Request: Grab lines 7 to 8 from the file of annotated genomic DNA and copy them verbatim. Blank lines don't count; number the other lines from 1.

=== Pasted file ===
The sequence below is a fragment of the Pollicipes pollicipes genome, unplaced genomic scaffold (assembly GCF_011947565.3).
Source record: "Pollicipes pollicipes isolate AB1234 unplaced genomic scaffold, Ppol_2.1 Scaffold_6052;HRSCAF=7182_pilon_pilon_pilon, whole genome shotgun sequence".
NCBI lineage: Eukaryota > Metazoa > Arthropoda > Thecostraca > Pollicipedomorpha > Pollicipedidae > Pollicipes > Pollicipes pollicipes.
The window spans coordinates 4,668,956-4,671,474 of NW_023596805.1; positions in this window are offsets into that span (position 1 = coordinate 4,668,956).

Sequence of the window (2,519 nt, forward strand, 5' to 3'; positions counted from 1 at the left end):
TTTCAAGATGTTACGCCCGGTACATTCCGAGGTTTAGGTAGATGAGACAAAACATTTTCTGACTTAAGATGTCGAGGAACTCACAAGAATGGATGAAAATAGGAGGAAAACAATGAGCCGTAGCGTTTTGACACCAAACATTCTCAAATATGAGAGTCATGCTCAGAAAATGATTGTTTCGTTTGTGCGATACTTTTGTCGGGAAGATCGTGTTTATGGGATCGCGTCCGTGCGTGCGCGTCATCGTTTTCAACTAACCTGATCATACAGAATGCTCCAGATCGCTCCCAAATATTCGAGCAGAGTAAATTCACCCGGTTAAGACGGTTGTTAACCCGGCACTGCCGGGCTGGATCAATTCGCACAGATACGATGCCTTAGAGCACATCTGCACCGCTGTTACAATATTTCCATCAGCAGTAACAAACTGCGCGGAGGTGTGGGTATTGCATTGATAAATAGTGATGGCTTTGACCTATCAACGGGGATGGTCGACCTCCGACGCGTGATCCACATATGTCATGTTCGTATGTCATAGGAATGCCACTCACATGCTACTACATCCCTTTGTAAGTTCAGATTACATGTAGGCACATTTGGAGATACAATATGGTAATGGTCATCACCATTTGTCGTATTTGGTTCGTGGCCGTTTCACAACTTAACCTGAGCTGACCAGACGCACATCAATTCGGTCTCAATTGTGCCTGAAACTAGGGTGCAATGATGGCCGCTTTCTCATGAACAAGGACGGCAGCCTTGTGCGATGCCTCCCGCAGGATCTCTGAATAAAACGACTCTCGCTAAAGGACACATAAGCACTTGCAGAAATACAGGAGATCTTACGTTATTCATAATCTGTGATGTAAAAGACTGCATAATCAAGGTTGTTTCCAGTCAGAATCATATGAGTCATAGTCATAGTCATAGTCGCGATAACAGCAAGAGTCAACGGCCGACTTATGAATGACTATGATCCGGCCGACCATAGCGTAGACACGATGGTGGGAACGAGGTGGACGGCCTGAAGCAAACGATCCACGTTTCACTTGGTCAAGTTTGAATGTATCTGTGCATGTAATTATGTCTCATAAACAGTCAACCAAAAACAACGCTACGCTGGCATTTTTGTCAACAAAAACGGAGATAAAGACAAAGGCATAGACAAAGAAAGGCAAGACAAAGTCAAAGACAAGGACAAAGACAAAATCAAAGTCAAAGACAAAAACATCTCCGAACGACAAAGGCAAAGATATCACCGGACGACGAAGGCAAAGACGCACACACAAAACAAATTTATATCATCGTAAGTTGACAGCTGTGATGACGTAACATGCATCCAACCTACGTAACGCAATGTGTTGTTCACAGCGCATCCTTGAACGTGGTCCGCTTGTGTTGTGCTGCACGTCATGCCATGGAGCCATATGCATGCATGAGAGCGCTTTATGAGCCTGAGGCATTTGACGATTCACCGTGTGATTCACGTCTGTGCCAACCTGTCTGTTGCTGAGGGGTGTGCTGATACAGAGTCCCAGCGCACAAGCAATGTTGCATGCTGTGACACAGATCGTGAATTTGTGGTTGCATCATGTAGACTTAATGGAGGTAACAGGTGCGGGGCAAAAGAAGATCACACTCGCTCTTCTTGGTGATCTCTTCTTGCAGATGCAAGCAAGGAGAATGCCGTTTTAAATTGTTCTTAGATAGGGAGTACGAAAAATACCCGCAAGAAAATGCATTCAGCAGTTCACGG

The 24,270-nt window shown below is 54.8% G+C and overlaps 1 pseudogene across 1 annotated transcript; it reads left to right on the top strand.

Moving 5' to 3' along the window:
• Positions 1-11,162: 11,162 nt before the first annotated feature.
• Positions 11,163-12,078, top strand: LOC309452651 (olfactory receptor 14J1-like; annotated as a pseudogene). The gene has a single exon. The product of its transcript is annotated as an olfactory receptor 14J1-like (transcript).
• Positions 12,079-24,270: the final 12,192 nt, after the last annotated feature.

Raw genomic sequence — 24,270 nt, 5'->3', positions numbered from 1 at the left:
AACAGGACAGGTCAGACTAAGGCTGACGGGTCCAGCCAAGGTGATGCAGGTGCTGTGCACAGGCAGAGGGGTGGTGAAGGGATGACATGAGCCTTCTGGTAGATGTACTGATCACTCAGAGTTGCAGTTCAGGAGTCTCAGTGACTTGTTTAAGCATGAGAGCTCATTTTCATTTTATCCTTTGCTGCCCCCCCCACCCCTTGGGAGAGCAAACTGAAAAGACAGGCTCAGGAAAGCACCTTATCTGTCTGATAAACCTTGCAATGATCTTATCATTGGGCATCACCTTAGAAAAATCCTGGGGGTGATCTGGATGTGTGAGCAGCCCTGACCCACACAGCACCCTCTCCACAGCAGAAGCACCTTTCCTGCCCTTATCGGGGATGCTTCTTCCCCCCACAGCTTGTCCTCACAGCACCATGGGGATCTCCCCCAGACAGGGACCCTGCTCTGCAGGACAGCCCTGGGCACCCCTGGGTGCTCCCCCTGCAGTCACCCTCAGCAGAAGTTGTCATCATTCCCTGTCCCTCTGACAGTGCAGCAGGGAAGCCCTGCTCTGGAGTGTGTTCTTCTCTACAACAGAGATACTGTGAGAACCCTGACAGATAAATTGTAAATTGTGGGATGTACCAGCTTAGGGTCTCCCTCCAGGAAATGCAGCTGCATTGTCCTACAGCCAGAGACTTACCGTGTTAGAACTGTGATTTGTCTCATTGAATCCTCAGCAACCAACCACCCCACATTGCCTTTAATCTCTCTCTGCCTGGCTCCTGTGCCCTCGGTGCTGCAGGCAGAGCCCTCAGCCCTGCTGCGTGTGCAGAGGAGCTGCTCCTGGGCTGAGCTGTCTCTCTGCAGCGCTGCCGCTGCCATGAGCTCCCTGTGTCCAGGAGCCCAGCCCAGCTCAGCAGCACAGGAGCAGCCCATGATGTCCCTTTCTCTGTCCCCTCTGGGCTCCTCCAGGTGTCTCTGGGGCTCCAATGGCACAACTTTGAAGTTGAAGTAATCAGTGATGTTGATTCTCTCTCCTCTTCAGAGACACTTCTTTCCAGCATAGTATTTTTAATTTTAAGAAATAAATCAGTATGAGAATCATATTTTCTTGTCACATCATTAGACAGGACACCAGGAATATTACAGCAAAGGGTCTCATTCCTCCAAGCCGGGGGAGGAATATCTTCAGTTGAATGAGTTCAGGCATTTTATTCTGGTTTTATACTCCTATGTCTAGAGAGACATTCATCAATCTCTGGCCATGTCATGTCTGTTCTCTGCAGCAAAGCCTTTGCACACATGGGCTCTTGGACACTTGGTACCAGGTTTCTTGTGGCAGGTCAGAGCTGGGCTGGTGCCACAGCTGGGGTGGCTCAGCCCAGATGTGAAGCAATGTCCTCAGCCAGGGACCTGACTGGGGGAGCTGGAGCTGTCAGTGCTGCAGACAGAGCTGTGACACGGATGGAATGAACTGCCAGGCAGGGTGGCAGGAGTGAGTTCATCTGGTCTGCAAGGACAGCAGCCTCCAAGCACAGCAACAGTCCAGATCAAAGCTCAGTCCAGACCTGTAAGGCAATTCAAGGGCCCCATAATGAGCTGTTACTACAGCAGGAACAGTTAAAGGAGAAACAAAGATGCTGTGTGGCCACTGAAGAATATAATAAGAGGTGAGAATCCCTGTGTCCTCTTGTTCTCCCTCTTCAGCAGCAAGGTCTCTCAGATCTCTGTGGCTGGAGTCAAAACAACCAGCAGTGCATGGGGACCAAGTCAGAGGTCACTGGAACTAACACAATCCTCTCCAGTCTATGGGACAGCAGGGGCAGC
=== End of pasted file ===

The 24,270-nt window shown below is 54.8% G+C and overlaps 1 pseudogene across 1 annotated transcript; it reads left to right on the top strand.

Moving 5' to 3' along the window: